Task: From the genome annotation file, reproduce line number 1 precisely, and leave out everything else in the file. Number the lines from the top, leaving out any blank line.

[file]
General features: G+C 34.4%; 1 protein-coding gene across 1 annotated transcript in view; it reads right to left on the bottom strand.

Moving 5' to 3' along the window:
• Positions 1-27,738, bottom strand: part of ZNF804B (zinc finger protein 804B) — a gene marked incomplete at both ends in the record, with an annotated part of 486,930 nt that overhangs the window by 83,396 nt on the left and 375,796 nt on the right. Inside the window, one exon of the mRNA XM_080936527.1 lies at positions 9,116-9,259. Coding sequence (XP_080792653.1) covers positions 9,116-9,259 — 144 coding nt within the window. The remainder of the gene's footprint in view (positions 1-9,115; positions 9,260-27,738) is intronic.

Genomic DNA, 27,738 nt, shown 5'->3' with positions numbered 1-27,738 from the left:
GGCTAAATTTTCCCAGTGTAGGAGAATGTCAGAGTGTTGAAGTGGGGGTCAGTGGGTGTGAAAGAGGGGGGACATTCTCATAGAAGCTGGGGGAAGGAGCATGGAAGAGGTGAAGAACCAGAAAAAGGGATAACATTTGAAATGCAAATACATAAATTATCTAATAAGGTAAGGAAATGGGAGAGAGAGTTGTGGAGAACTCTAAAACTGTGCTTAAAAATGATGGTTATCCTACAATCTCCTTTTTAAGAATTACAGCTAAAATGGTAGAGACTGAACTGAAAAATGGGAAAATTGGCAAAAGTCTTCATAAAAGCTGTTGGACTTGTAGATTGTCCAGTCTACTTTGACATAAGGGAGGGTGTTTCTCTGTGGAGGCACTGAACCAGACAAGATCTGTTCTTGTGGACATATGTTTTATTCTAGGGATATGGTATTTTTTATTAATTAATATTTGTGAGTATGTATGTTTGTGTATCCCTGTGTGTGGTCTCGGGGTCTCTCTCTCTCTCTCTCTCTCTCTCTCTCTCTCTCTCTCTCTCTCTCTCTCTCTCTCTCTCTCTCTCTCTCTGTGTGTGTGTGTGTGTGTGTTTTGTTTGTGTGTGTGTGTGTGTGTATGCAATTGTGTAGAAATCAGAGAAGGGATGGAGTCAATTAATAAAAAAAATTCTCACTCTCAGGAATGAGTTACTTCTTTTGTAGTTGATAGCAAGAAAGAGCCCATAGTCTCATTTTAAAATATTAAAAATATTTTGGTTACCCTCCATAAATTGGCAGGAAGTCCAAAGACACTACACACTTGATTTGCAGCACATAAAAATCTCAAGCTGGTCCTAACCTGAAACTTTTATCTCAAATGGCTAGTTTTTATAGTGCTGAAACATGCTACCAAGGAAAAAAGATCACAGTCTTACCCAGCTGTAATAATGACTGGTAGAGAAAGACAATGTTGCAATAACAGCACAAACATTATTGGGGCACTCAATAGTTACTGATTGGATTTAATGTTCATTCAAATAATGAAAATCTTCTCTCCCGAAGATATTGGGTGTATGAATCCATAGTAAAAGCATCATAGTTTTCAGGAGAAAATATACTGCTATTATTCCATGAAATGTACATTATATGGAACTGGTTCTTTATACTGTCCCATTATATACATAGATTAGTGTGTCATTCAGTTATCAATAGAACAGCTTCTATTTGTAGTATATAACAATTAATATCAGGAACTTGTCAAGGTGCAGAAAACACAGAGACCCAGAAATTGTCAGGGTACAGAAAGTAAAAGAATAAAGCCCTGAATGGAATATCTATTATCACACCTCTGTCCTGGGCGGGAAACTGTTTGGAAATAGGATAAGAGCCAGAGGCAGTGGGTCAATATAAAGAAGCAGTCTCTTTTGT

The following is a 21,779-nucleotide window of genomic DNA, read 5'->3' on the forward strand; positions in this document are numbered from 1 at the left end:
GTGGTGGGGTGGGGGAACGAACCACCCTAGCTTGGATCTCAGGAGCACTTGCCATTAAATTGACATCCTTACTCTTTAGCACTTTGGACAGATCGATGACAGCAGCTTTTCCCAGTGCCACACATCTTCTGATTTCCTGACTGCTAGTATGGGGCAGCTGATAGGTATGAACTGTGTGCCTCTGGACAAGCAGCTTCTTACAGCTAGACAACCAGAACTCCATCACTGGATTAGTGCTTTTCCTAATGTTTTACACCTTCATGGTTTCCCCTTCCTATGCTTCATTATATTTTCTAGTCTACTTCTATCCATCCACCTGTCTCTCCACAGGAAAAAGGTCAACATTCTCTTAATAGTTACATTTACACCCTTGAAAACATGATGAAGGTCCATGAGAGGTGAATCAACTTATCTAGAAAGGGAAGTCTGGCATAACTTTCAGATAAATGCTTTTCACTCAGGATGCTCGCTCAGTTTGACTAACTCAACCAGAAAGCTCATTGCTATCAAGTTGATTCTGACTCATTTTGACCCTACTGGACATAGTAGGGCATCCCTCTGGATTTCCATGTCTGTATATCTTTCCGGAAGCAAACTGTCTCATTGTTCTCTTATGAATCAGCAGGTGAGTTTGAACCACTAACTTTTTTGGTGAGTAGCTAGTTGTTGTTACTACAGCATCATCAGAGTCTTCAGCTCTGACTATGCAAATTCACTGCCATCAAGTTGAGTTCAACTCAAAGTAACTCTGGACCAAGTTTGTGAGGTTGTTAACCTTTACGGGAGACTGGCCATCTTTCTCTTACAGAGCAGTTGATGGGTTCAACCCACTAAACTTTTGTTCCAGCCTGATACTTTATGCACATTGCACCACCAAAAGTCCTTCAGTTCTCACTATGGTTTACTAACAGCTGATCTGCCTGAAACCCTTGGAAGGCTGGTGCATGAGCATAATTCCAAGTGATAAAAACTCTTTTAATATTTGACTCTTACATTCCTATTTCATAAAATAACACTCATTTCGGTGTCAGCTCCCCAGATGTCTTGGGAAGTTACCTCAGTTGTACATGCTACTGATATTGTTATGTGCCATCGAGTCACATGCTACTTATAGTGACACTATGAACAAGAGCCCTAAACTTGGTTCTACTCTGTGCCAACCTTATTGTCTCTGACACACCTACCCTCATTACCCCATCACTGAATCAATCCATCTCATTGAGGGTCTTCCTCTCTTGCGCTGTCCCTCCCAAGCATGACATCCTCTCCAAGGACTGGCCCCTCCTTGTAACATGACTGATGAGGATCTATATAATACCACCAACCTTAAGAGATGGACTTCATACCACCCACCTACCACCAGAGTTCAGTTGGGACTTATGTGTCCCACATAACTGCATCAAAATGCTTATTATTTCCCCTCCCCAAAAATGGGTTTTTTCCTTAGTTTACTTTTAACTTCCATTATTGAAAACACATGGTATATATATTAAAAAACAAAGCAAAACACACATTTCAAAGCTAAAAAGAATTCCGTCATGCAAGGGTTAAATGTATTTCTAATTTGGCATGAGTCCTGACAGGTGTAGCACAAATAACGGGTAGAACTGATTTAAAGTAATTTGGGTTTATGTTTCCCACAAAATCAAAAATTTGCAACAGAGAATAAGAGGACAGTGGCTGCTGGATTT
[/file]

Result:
General features: G+C 34.4%; 1 protein-coding gene across 1 annotated transcript in view; it reads right to left on the bottom strand.